Wednesday, November 27, 2013

• Hobby Lobby v Obamacare To The Supreme Court

Long story Short: Hobby Lobby is a hobbyist story catering to people who dabble in arts and crafts, run by a very Christian family. They have said that it is against their Christian beliefs to force them to provide contraception and abortion in the health care insurance they provide to their employees. They have spend gobs of money fighting Obamacare.

Obama basically has told Hobby Lobby and the Catholic Church, and also importantly Catholic Charities (who handle among other things adoption services in a Catholic, Christian principled manner), among others that you all can just shut down if you have to but you must provide these services and procedures in your insurance, even if it's against your religious beliefs.

Hobby Lobby has gone through two or three layers of court proceedings and the last two decisions gave exact opposite decisions, one saying that they don't have to go along with it on the basis of religious beliefs, the other that they must indeed comply.

The LA Times is arguing that it is preposterous that a company or corporation (or even perhaps an organization like Catholic Charities) can in and of itself have religious beliefs. But a company or organization was found by this court to be a group of people, people with beliefs all the same, when the Supreme Court found a few years ago that corporations, companies, organizations and political action groups have the right to speak out, spend money on advertising and donate money to campaigns - just like any person.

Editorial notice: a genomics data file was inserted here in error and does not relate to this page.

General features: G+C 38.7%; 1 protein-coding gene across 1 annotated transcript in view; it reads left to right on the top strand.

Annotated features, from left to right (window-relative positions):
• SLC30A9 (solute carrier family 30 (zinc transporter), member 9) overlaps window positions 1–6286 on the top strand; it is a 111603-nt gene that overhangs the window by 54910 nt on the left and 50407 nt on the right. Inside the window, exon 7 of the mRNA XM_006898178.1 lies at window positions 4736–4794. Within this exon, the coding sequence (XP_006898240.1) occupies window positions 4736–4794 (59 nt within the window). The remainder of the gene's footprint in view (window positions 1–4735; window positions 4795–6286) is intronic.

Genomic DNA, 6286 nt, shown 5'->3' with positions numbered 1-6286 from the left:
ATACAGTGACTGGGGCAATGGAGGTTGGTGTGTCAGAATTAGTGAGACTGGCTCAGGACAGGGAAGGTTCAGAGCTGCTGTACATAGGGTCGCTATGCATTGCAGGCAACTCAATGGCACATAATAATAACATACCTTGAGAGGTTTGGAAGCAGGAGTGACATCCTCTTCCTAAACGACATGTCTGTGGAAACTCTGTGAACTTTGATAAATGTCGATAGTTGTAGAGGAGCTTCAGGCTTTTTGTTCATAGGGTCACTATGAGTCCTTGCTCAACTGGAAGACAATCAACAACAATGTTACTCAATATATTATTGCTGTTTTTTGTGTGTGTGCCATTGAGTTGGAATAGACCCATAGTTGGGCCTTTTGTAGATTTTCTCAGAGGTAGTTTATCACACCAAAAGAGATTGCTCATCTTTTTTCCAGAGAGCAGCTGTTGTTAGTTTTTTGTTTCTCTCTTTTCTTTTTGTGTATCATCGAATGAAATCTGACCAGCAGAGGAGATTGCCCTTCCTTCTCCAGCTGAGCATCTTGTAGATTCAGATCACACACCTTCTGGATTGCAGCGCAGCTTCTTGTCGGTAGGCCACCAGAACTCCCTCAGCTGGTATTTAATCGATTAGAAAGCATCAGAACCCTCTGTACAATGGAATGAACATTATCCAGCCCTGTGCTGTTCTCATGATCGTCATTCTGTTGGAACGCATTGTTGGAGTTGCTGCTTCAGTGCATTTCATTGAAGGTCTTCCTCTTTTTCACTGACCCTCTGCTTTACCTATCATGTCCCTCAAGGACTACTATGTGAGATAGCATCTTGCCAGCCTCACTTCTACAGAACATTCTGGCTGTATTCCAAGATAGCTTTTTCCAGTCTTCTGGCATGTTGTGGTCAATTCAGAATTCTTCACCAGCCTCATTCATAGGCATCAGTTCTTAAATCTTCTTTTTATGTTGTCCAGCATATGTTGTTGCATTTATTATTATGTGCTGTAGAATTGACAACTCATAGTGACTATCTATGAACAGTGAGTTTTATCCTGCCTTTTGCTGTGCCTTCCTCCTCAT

This infuriated the Democrats, and it has them very upset now, today, because it could be the same general principle that ultimately gives Hobby Lobby the freedom to decline to offer medical services to their employees that run against their religious convictions.  And if they win, all companies, all employers and organizations - including Catholic Charities - will most likely be able to opt out.

God willing.    -Jz

Today's LA Times Editorial:
The 10th Circuit, citing the Citizens United decision holding that corporations have a 1st Amendment right to communicate about political campaigns, concluded that Hobby Lobby likewise had a right to religious freedom. But while there was long-standing precedent that some corporations have free-speech rights, the notion that profit-making businesses engage in the exercise of religion is a novel — and nonsensical — one.

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